Many articles I’ve read on the topic of collections recommend that you write and call the client a number of times and be persistent, increasing your directness and determination gradually. However, I DO NOT recommend writing and/or calling the client more than once. There are precise laws in place that protect a debtor from what can be deemed “harassing” contact. If you contact your client more than twice about an unpaid balance, you risk being sued for harassment, and no bill is worth that.
Give the client until the next statement cycle to respond to your letter. If they have not, call them, but only once. Even if you get a voicemail, I recommend that you leave a message but do not attempt to contact them by telephone again. If you get no response, then you must first determine whether the balance due is worth pursuing further. This is the point where you may begin to incur expenses to collect the debt owed.
If you decide that the unpaid balance is worth pursuing, you have a few options to proceed with:
Turn it over to a collection agency.
Keep in mind that collection agencies will keep 10-50% of anything collected on your behalf. Their primary means of collecting a debt are letters and telephone calls. Personally, I do not think a collection agency is your best option. More or less, they do what you could do on your own, except that they will report the debt to the credit bureau and are willing to risk a more threatening tone with the debtor if necessary.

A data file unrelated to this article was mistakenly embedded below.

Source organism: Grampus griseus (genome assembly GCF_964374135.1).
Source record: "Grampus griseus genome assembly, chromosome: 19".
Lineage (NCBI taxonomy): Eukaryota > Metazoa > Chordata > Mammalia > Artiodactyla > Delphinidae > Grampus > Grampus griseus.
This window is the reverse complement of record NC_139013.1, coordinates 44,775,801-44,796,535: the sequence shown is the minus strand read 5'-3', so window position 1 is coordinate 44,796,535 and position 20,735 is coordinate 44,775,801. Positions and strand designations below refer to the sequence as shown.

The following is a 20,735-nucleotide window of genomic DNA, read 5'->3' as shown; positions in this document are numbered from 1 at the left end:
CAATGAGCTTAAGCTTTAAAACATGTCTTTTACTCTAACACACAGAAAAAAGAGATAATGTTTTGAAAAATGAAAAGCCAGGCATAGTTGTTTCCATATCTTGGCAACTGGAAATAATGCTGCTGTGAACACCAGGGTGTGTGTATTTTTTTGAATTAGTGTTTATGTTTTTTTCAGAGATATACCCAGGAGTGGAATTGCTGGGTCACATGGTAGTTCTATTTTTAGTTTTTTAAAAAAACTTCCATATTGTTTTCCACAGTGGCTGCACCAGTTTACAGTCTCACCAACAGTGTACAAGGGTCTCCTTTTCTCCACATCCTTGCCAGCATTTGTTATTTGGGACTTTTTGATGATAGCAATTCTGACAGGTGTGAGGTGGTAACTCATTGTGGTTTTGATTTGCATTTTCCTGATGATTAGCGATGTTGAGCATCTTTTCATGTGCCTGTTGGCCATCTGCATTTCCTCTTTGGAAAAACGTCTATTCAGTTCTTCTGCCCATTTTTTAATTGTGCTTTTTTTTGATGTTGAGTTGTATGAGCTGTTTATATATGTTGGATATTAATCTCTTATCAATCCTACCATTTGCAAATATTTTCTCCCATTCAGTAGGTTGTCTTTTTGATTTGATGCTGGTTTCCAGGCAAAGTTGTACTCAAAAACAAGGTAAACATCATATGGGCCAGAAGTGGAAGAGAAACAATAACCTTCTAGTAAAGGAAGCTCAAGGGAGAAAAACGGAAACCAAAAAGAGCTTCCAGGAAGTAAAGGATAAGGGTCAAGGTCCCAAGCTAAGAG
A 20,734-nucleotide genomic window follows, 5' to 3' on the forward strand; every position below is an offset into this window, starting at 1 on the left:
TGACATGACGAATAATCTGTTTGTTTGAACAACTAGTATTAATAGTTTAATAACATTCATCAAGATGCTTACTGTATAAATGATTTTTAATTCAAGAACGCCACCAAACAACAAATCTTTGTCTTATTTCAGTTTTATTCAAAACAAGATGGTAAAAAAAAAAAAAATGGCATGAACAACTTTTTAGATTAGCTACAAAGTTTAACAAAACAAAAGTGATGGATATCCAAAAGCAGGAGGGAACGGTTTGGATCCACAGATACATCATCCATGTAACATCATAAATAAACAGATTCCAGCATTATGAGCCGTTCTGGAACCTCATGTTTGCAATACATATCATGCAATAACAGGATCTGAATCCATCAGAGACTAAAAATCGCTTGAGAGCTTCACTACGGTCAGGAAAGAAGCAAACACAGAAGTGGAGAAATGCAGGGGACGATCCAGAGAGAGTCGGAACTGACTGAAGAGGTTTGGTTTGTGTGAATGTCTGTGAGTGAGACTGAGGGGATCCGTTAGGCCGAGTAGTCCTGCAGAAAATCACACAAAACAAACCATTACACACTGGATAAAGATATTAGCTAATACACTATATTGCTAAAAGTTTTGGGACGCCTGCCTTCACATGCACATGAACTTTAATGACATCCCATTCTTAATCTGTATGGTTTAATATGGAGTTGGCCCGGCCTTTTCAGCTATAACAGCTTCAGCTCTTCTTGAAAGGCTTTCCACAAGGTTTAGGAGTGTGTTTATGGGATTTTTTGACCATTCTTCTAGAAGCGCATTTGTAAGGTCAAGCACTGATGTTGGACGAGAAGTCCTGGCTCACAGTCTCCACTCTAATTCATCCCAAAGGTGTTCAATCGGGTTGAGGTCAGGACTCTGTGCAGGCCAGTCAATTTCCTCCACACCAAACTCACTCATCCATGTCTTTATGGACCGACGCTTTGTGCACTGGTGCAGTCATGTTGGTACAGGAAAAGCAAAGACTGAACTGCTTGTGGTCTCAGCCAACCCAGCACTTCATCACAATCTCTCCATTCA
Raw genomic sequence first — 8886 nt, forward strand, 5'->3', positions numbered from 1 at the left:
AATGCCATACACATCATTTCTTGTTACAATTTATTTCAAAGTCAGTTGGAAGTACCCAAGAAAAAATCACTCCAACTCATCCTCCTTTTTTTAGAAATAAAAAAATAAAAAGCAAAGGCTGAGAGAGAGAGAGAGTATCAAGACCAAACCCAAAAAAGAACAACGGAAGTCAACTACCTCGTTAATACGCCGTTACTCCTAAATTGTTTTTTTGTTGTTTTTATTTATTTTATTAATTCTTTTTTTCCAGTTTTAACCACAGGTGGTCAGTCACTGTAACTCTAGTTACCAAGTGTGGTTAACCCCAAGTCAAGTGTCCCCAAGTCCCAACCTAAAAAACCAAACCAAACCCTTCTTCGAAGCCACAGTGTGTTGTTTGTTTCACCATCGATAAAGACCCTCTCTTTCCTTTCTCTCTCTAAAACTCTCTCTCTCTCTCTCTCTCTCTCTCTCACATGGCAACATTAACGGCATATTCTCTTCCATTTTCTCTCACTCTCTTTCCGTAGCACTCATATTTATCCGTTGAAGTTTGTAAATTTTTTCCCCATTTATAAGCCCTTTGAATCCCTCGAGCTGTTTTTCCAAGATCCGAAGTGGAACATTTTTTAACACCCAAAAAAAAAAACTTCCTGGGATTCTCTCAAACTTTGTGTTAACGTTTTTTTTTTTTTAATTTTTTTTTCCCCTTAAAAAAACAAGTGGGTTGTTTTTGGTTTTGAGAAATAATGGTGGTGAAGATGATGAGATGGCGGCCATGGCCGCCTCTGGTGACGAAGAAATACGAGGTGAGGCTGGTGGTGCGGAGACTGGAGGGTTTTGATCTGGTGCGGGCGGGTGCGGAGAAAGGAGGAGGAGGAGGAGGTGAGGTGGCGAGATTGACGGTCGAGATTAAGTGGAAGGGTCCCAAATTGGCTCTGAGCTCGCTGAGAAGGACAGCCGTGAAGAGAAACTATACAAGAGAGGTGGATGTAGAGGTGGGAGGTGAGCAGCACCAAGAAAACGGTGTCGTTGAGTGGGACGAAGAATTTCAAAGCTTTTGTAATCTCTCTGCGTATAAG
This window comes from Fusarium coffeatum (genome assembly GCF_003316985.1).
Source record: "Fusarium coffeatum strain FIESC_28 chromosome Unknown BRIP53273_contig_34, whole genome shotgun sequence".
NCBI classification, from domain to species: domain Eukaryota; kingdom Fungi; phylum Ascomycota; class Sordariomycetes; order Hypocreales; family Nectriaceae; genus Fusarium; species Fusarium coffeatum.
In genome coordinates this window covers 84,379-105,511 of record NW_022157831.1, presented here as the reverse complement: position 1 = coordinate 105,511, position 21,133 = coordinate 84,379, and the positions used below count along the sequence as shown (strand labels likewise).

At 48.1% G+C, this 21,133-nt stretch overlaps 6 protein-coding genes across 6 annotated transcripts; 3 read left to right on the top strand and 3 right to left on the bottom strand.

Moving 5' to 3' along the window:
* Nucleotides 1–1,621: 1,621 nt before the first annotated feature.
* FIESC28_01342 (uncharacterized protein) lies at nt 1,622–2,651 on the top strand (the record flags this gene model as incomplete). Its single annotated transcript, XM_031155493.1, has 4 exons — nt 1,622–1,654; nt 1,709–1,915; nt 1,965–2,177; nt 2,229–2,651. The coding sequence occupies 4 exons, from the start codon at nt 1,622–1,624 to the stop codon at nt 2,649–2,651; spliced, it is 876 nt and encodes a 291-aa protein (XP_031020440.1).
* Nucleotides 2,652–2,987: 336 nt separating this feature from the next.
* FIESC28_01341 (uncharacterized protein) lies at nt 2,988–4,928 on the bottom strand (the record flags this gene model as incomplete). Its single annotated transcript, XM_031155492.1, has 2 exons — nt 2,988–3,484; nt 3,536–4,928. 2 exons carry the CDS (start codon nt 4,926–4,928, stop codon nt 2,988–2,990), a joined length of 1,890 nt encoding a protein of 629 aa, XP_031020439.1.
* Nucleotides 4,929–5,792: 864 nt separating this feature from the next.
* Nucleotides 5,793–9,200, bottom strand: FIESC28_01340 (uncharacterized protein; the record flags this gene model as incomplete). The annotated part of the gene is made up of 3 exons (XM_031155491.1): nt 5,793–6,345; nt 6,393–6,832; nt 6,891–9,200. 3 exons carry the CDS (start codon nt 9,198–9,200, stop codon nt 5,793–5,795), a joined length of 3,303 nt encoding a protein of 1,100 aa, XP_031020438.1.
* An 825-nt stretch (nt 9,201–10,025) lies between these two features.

Take the debtor to Small Claims Court.
To file a small claims case in Missouri, the balance owed to you must be less than $3,000 (this amount varies by state). The Springfield Greene County Small Claims Court will typically cost you less than $100 to pursue a case (between filing fees and service fees) and you can represent yourself. This saves the added expense of hiring an attorney. You will need to have a paper trail to validate the debt before the judge. Your strongest piece of evidence is the agreement you and the client initially signed. However, it is also helpful to have photographs or examples of the services you provided, copies of invoices, and notes from telephone conversations, etc.
Before you can pursue a case in Small Claims Court, you will have to send the client a demand letter. This is a requirement under the Fair Debt Collection Practices Act (FDCPA) and is different from the letter suggesting payment arrangements you may have sent to the client earlier. There are specific legal requirements for a demand letter. Refer to Section 809 of the FDCPA, which lists those requirements in detail.
Typically, if you provide the necessary information to prove that the client owes you money, the Small Claims Court will find on your behalf and there will be a judgment entered against the client. However, it is still up to you to collect the debt. This can be time consuming and difficult, as your options for doing so are limited.
The final part of this article series will cover your third legal option, hiring an attorney.
This article originally published by GreatFX Business Cards, offering free online business card design and eco-friendly color printing.
Always consult with an attorney before pursuing any debt collection strategy. The opinions in this article are not to be taken as official guidance but rather as an informational supplement to your overall debt collection strategy.
Read the Missouri State Bar’s Small Claims Court Handbook.
Read tips on writing a demand letter.